Q: Although we’re experiencing some winter weather, the temperatures in my neck of the woods have been pretty erratic — in the high 60s one day and in the low 40s the next. In addition to throwing off my morning outfit planning, the wild temperature swings have rendered my home, specifically my kitchen, a haven for some pretty confused fruit flies that vanish when the temps climb and then, most annoyingly, reappear when it gets chilly. Obviously, I can’t control what the weather does from one day to the next, but I would like to get a handle on these winged pests when they come indoors seeking warmth —  running around with a fly swatter has become tiresome. Have any thoughts on how to prevent and trap or kill ‘em in a non-grisly, chemical- and swat-free manner?

A: Funny you ask … I’ve been noticing the exact same thing in my own apartment. When the temperature dips, a few (I’m lucky, as fruit fly problems can get real bad) rather clumsy fruit flies will appear buzzing around my sink and kitchen countertops and then, when it’s toasty out a couple days later, they’ve vamoosed.

Not to make any assumptions about your housekeeping habits but, as you probably know, the cleaner the home, the less attractive it will be to your unwanted, bacteria-laden houseguests who are probably sneaking in through open windows or cracks, crannies and crevices in your home — either that or they’re hitching a ride on the fruit and veggies that you’re bringing home from the market or your garden. So wash that produce well, take out the trash and compost pail and clean house with a vengeance, paying mind to kitchen surfaces along with drains and garbage disposals.

If you’ve cleaned your kitchen top to bottom — it doesn’t hurt to scour other areas of the home as well — and the rapidly multiplying flies keep a-comin’ back for more, it’s time to grab the vinegar. And no, I’m not referring to the multipurpose miracle worker known as white vinegar, but apple cider, balsamic or red wine vinegar. Flies love the stuff (it’s fermented after all), so when used correctly you can trap or kill them quite effectively and with less exhausting frustration than a swatter, less of a sticky mess than flypaper and less energy than a vacuum cleaner or, gasp, hair dryer.

Perhaps the most effective way of using vinegar to your fly-trapping advantage is to pour a bit — an inch or so — in a Mason jar and stick a tight paper cone in it, pointed end placed downward, so that it’s not quite touching the vinegar. Fruit flies will smell the delightful aroma of the vinegar (strategic placement is key here … place the funnel trap near where they’ve been congregating) and travel straight into the cone where they’ll become trapped and meet a vinegar-y end. A non-death-by-drowning variation of the “cone method” involves placing a rotted piece of fruit in a jar as bait. Like with the vinegar trick, they’ll fly through the paper funnel and become trapped in the jar, unable to fly back out. Once you’ve collected a few, you can take the jar outside and release them as you see fit.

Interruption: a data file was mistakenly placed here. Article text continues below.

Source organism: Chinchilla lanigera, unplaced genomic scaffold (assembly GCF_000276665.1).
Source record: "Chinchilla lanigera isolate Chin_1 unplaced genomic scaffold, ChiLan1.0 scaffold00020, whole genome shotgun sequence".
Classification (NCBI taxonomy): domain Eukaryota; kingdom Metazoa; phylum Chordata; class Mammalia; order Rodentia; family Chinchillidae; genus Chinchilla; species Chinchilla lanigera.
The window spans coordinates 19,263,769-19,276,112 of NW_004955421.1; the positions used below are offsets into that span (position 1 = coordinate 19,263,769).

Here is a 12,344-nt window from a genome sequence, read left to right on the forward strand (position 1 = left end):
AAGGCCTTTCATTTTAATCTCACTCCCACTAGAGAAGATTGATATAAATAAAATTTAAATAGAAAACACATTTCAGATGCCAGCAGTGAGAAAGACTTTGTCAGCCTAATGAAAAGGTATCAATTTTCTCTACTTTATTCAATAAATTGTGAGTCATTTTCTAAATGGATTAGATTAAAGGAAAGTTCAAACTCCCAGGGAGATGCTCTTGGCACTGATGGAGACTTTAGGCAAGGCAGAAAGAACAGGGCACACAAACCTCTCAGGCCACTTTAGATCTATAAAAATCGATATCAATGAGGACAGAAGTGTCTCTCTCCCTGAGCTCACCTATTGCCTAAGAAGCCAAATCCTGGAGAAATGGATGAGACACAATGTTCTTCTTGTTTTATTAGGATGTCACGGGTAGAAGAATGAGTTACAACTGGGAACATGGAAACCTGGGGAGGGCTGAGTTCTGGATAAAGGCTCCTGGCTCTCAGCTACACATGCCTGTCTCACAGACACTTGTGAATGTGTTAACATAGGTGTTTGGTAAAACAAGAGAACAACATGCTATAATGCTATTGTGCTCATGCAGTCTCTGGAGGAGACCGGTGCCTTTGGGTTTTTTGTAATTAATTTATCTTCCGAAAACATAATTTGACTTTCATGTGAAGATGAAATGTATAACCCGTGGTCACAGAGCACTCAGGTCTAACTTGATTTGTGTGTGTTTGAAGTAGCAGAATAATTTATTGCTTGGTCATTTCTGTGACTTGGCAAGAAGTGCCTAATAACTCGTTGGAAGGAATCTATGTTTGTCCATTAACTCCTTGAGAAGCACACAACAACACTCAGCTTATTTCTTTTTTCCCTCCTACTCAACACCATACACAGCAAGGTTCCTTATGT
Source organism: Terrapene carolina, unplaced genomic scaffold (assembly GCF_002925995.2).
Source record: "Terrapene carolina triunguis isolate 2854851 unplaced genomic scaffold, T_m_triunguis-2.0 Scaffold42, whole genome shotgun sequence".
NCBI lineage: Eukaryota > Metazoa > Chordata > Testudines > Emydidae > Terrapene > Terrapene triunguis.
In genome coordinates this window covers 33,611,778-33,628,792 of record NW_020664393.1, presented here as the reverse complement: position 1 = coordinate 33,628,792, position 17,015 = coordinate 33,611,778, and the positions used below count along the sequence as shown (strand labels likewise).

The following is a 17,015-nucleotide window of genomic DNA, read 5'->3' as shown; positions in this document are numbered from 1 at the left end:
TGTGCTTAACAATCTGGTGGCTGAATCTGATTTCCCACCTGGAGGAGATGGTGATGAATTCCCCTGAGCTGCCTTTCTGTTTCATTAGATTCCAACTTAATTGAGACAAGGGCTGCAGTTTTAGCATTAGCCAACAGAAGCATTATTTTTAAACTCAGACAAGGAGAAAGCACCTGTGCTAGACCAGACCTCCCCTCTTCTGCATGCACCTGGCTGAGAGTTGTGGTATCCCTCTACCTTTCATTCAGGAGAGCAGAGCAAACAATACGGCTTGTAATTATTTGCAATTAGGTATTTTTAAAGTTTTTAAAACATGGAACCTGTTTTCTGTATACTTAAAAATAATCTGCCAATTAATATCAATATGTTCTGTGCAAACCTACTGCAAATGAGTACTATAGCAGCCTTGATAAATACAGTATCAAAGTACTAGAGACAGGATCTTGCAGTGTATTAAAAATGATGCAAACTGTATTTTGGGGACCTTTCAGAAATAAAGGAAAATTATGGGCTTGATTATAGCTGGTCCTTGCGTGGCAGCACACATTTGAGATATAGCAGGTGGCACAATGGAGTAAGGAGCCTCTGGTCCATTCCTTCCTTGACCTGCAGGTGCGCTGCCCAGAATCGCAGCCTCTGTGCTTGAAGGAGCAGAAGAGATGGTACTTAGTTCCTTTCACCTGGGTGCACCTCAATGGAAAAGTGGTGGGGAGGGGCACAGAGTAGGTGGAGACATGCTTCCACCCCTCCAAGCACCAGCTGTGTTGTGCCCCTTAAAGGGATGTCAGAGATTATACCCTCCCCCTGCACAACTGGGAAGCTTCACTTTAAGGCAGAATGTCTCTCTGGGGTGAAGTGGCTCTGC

A more straightforward, non-catch-and-release approach is to simply leave out shallow bowls of liquid dish soap mixed with a splash of vinegar. Or, if you enjoy a glass of wine or bottle of beer with dinner, leave ‘em out overnight to see if they attract any winged imbibers. Either way, they’ll most likely drown. In the past, I’ve even experimented with putting a mixture of dish soap and balsamic in an empty plastic water bottle and leaving it out on my kitchen counter. Although it didn’t work wonders, this method did manage to snare a few doomed souls. I’m also pretty vigilant about taking preventive measures like cleaning the drain of my kitchen sink (white vinegar and baking soda chased with hot water), wiping down my indoor recycling can and replacing old sponges and dish towels.

I hope this helps and if you come across any other methods, please do let me know!

— Matt

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Photo: mschmidt62/Flickr

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Matt Hickman ( @mattyhick ) writes about design, architecture and the intersection between the natural world and the built environment.